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Even though ksh has more advanced feature than other shells, it's still at its heart a language to automate simple task and write small scripts, not a language geared towards writing huge applications. You can't expect to have all the features of a typical language designed for large applications, let alone all the features of C++. I don't think you can ...


3

For ksh93, you have (at least) a couple of choices associative arrays envir=Dev foo["$envir"]=bar echo "${foo["$envir"]}" namerefs nameref var=${envir}foo var=bar echo "$var" For ksh88, you may be stuck with eval: envir=Dev name="${envir}foo" eval "$name=bar" eval "echo \$$name"


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Piping an input file into a read command is generally a recipe for disaster, it can work in some circumstances, but in many cases it does not. Best to learn a more consistent way of doing this. Here are a couple of simple alternatives... nawk '{print $1}' $( cat input.txt ) > output.txt or if you want it in a loop... for FILENAME in $( cat input.txt ...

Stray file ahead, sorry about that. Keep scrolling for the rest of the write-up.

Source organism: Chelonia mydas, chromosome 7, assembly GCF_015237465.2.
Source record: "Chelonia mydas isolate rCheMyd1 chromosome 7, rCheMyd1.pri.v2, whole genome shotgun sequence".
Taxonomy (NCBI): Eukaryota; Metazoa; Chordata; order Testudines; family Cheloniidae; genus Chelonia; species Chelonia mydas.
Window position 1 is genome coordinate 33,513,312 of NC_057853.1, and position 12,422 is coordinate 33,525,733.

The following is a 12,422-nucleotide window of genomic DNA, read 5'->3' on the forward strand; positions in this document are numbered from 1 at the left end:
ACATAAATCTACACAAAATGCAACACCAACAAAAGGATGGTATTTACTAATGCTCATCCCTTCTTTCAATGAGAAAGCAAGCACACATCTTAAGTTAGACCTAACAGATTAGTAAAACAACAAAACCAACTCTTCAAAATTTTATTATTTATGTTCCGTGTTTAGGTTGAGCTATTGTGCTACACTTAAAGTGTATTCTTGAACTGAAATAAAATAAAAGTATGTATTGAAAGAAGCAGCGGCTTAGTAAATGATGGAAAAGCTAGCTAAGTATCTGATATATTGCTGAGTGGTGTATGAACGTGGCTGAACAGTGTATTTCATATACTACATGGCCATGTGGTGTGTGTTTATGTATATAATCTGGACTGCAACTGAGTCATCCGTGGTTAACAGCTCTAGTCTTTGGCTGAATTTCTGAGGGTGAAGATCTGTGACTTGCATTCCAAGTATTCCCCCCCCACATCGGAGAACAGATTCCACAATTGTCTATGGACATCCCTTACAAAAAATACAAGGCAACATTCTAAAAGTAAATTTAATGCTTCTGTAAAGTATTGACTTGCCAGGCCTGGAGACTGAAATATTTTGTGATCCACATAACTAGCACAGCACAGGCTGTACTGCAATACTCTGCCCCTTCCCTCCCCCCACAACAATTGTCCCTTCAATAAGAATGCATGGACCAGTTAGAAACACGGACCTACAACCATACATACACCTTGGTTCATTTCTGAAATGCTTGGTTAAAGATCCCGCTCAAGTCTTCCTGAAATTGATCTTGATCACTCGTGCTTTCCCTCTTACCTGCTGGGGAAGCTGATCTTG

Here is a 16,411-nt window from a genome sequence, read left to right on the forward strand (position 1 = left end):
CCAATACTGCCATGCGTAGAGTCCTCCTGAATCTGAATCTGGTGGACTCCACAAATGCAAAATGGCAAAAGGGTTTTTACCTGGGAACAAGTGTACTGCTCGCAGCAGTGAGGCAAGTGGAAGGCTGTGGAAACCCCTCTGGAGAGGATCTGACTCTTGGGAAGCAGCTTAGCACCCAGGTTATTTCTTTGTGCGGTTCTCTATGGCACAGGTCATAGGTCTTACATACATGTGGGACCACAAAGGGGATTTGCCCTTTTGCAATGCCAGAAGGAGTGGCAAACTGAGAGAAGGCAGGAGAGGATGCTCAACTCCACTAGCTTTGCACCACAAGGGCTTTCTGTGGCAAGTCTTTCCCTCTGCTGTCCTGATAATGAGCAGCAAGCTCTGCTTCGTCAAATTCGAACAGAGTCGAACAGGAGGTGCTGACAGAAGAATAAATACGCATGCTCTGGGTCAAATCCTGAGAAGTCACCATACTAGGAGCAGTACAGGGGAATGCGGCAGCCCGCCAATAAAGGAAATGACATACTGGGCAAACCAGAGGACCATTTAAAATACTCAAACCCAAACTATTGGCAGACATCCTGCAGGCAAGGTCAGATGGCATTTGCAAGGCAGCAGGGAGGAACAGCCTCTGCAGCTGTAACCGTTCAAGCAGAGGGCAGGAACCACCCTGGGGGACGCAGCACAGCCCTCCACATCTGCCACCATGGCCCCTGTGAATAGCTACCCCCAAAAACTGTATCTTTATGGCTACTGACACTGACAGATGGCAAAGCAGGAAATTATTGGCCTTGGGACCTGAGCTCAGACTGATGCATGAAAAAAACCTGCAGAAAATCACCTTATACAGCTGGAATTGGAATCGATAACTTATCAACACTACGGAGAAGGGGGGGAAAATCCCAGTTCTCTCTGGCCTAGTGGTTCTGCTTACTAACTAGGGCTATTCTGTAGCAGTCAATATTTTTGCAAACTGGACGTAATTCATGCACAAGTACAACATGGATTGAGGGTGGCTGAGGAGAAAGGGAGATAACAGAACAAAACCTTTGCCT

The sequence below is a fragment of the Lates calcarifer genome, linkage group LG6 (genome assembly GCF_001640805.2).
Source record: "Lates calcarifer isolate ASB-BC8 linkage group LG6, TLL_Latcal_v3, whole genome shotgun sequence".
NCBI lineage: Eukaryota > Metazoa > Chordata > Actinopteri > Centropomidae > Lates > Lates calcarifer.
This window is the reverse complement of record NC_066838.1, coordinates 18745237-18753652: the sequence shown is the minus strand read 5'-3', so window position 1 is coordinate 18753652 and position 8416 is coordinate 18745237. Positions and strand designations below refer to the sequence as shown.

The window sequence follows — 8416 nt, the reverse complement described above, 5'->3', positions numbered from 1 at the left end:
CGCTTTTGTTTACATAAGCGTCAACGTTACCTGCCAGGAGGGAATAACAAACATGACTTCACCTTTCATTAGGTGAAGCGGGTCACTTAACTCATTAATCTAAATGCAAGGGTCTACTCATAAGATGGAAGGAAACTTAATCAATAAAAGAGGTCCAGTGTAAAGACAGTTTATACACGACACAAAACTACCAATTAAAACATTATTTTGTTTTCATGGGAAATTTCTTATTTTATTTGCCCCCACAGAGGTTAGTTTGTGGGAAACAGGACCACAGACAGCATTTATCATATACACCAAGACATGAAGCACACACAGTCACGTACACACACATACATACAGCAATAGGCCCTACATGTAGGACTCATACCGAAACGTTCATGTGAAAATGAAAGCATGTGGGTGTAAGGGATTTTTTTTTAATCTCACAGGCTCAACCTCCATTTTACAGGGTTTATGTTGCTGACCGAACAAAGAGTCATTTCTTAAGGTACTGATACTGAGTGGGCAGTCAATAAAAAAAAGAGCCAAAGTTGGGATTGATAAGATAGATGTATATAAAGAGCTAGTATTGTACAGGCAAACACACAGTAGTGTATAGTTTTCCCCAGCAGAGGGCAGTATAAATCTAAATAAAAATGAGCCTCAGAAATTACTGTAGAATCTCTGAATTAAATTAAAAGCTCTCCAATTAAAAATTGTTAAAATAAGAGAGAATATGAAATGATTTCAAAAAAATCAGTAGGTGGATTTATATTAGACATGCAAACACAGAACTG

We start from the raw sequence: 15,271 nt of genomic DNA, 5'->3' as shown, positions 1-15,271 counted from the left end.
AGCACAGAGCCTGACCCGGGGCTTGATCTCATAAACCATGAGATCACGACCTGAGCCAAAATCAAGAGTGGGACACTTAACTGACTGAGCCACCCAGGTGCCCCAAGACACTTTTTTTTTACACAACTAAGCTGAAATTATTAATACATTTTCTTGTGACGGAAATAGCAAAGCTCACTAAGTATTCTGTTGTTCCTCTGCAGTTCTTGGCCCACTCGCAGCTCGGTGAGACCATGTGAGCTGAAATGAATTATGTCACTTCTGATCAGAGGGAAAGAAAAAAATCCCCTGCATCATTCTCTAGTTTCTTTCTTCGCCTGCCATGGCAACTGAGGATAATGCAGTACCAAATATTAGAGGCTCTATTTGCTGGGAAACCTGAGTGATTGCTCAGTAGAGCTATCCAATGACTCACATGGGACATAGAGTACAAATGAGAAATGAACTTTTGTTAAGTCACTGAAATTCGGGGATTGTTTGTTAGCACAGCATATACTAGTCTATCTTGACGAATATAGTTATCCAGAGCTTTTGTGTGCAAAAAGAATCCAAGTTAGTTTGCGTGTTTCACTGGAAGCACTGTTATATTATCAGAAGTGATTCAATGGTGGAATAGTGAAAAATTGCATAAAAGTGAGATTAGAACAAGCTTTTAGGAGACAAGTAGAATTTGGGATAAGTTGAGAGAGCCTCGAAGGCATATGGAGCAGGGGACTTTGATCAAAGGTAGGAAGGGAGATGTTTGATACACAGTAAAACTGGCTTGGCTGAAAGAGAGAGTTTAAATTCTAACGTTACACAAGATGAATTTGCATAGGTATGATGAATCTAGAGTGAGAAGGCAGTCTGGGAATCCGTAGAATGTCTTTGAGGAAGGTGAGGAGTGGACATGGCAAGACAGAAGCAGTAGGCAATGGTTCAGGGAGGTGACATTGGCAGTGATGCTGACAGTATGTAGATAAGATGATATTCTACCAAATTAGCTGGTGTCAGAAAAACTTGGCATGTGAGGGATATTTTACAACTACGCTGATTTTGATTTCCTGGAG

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I'm not sure which version of System V you're using, nor which version of ksh, but it's possible to change the completion key to Tab with ksh93 (not with ksh88, though, I believe). Depending on age, these in your ~/.profile may do it: set -o emacs bind bind "^I=complete" See this thread for more info.



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